I recently listened to a three-part sermon series by Andy Stanley, the pastor for a bunch of the Atlanta megachurches, called “The Comparison Trap”. He talked about the very natural and very destructive habit we have as humans to compare ourselves to each other—what possessions we have, our jobs, our kids, our overall lives.
But while it may be human nature to do this, there’s absolutely no way to win by comparing ourselves to others. Or as Andy says, “there’s no ‘win’ in comparison”.
There are two sides to comparing ourselves to those around us—one is wanting what they have, while the other is using them to feel better about ourselves and our sins. Neither is okay. Comparison is the wide, easy path to both envy and self-righteousness.
“That should be me…” – the path to envy
“Better a handful with quietness [restfulness] than both hands full, together with toil [weariness, worry, travail] and grasping for the wind” (Eccl. 4:6)
In today’s society, the word envy has been softened, de-fanged. It isn’t used as often as it once was (we typically use “jealousy” instead), but we might say we’re envious of someone’s long eyelashes, or the gorgeous car they’re driving. We almost never use it in a negative way, but instead use it as a means to give someone a compliment. If we think about it in a biblical context, it’s often relegated in our minds to a list of “minor” sins like gossip or slander. However, envy (or jealousy) is frequently and direly warned against in the bible. Many terrible things happened as a result of people giving in to envy—Joseph being sold into slavery, Cain killing Abel, Saul trying to kill David, the Pharisees delivering Jesus to be killed. And the New Testament writers included it in many lists of sins, mixing it in there with murder, hate, disobedience, and unrighteousness (Rom. 1:28-34, Gal. 5:19-21, Tit. 3:3). Why would such attention be paid to this sin that, to us, occurs in our minds and doesn’t seem to be hurting anybody else?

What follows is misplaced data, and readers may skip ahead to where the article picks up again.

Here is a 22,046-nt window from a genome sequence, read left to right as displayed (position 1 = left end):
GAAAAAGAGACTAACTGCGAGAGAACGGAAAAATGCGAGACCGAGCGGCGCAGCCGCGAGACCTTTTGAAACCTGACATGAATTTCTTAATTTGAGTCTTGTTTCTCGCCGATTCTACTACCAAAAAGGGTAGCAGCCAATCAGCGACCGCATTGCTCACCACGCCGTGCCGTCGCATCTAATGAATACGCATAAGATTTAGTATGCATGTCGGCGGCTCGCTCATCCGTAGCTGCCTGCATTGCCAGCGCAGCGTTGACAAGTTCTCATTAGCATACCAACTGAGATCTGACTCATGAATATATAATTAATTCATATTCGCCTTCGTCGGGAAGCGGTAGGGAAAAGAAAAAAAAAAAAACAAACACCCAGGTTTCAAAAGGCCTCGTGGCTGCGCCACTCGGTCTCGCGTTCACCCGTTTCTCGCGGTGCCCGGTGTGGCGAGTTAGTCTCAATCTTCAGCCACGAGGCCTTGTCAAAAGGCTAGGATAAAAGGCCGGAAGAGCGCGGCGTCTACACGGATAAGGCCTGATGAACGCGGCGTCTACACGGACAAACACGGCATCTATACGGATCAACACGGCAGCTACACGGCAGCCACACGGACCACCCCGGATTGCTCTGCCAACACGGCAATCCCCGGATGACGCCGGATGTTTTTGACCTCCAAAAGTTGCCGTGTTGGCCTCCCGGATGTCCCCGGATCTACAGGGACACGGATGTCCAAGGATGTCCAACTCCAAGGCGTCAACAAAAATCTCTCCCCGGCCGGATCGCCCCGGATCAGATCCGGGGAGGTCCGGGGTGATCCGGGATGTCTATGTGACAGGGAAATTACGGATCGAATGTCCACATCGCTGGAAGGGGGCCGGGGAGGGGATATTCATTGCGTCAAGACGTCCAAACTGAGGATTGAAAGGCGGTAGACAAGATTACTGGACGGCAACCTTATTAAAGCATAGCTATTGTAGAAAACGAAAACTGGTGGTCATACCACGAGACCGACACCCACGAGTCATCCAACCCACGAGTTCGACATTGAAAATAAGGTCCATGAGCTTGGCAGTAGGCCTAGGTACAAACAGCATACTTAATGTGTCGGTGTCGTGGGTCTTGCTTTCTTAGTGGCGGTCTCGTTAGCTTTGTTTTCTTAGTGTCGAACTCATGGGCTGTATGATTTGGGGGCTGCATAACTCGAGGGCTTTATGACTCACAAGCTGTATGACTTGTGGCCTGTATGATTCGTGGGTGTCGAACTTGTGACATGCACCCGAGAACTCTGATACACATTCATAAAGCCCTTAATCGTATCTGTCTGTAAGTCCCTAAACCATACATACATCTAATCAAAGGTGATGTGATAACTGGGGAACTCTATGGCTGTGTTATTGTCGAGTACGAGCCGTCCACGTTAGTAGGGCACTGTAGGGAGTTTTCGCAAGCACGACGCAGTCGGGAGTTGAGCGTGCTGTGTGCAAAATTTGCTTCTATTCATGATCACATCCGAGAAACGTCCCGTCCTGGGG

Jealousy and envy tell me that God owes me. When we state that out loud, it sounds absurd. God doesn’t owe me anything. He’s provided a roof over my head, family and friends to love me, a way to make a living, food on the table. I owe my very existence to Him. But envy is that whisper in the back of our minds that makes us look at what our neighbor, our co-worker, our friend has and think, “I deserve to have that, I deserve to BE that.” And that’s why it’s so dangerous. Comparison undermines our ability to be thankful for what God has placed in our hands, and re-frames everything in our lives from a place of entitlement. Comparison kills joy, steals contentment, and leaves you empty.
Envy can be entwined with covetousness, though we often use the word “jealousy” to cover both meanings. There are some nuances between the two, but they’re certainly related. Covetousness is more about things or possessions, wanting a co-worker’s car or nice house. Envy focuses on the person themselves—it’s that sidelong glance at people we think are better than us or have more than us, often accompanied by thoughts that tear them down. Neither is good, but to me envy is the more dangerous of the two.
Why, you ask? In the New Testament, the word translated envy is phthonos, meaning jealousy, spite, or ill will. That’s a key thing to focus on—envy twists something in our minds and causes us to eventually have active ill will toward the person we’re jealous of. Envy is just a little seed in your mind initially, but as you keep focusing on what that person has that you don’t, thinking that they don’t deserve it, or maybe that they came by their blessings illegitimately, you continue to feed it and allow it to grow. If not rooted out and destroyed, eventually you’ll tear the person down so much in your mind (and sometimes in real life) that you consider them worthless and hate them. That is the growth cycle of envy, and that’s why Proverbs 14:30 says that envy rots the bones—it literally eats you from the inside out like a cancer, until your whole mind and body are consumed by it.